Usufruct Valuation Real Property Valuation Personal Property Stock, bonds and other
Valuation securities
The annual value of usufruct Assessed Value (City Same with estate Same with estate
to the extent of its present Assessors) or Zonal Value
value based on the number of (BIR’s FMV)
years of usufructuary right. Whichever is higher

Transfer for inadequate Renunciation of Inheritance Conjugal Donations Several Donations with
consideration insufficient value
Difference between the value General Renunciation is not One-half of the conjugal If the disposable portion is not
of the property and the subject to donor’s tax property shall be considered sufficient to cover all of them,
consideration of the husband and the other those of the more recent date
Subject to donor’s tax if half is of the wife if wife shall be suppressed or
specifically and categorically expressly joins in making reduced with regard to the
done in favor of identified donation. excess.
heirs or other persons to the
disadvantage of others
Donation to Several Destroyed Donations
Persons
Understood to be in equal the donor is still liable if the
shares, no right of accretion property is destroyed after the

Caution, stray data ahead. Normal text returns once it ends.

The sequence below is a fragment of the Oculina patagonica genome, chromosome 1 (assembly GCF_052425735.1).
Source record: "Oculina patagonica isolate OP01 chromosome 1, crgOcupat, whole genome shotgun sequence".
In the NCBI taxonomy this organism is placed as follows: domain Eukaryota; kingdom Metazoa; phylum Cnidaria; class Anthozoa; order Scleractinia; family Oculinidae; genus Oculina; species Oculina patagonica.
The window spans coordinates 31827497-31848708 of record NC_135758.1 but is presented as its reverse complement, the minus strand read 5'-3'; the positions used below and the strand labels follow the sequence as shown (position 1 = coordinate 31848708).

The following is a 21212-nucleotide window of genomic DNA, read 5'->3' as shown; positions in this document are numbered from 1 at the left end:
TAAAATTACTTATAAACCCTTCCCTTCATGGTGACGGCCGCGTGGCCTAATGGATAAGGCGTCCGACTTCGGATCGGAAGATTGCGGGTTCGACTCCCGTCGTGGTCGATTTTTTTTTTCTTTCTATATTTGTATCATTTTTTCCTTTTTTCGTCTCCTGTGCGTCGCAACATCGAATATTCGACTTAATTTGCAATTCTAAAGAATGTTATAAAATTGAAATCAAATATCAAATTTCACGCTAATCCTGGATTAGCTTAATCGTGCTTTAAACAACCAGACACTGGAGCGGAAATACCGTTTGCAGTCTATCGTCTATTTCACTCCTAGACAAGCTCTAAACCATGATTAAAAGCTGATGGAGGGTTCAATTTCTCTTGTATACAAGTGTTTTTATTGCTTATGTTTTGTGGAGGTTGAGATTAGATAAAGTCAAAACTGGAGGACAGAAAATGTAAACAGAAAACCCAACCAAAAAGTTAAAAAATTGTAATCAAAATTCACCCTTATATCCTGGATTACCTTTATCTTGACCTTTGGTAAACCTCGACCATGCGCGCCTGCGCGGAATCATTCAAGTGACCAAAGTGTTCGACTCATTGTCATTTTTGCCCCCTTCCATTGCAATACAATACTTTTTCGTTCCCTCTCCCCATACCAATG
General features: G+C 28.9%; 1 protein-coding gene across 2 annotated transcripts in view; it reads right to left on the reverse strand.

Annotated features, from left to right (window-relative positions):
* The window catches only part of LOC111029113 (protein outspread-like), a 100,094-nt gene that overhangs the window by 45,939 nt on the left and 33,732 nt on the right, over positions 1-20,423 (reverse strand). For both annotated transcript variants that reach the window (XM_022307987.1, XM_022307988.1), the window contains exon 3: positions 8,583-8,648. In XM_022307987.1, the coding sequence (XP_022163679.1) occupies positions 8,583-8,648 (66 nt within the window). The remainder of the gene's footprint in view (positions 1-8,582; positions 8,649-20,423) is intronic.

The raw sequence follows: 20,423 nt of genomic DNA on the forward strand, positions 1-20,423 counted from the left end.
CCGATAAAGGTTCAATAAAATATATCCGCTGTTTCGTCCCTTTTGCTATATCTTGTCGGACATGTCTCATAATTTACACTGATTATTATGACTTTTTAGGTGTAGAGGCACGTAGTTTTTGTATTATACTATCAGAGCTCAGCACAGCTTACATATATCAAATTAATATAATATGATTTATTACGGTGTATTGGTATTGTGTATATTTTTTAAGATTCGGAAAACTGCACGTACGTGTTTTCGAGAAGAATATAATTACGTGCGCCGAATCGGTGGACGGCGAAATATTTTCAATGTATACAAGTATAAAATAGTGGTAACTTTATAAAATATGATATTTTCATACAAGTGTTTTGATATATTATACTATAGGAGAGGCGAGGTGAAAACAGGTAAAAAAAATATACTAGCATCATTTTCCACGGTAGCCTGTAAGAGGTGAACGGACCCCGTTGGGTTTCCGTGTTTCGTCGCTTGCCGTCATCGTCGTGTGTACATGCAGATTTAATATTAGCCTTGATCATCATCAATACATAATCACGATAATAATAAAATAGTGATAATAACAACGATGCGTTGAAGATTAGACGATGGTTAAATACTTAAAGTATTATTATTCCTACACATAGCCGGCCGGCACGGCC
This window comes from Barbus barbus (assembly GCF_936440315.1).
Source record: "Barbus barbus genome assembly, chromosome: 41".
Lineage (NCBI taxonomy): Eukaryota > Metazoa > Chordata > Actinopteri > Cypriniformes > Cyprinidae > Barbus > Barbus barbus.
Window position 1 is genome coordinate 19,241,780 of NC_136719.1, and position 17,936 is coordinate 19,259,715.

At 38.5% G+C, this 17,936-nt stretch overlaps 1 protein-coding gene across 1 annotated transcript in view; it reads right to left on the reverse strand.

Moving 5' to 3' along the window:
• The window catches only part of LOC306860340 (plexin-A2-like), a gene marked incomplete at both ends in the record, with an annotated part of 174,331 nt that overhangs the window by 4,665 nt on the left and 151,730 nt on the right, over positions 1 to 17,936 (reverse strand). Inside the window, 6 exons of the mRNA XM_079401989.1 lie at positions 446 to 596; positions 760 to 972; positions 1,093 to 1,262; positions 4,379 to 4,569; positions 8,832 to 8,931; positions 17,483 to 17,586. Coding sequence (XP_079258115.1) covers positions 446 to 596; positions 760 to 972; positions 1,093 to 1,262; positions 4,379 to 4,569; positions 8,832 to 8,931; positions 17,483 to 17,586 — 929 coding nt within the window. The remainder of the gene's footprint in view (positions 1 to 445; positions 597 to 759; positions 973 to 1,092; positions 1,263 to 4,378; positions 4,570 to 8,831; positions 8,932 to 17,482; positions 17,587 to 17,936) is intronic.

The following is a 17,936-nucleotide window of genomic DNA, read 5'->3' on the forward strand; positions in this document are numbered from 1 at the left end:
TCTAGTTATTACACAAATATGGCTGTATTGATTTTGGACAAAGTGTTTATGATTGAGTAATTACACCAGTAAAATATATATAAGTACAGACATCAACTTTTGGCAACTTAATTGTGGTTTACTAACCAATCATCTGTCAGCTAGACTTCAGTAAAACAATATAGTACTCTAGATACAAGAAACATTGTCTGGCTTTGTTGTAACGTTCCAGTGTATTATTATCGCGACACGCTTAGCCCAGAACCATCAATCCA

amount them, unless the delivery.
donor otherwise provided.

Deductions from Gross Gifts


1. Encumbrance assumed by the done
2. Diminution of gift provided by the donor

Exemptions from Donor’s Tax


1. Dowries or gifts to the extent of first P10,000 made by parents to their children on account of marriage given before or
within one year thereafter. (P10k each parent)
2. The first P100,000 of the aggregate net gifts to relatives every year
3. Donations to the National Government and its political subdivisions.
4. Donations given to the following institutions or organizations as provided by the NIRC
a. Educational
b. Charitable
c. Cultural or social welfare corporation
d. Accredited NGOs
e. Trust or philanthropic
f. Research institution or organization
5. Political contributions duly reported to the COMELEC
6. Donations laws given to organization expressly exempted by special laws.

Requisite for donor’s tax exemption for donations to Non-Profit Organizations


1. Must be an accredited non-stock and non-profit organizations
2. Shall not use more than thirty percent (30%) of the gifts received for administrative purposes
3. Governed by trustees with no compensation
4. Does not pay dividends; and
5. Devotes all of its revenue to the accomplishment and promotion of its purposes enumerated in its Articles of Incorporation.

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Midterm Exam Reviewer
Filing and Payment of Donor’s Tax

How and What to file: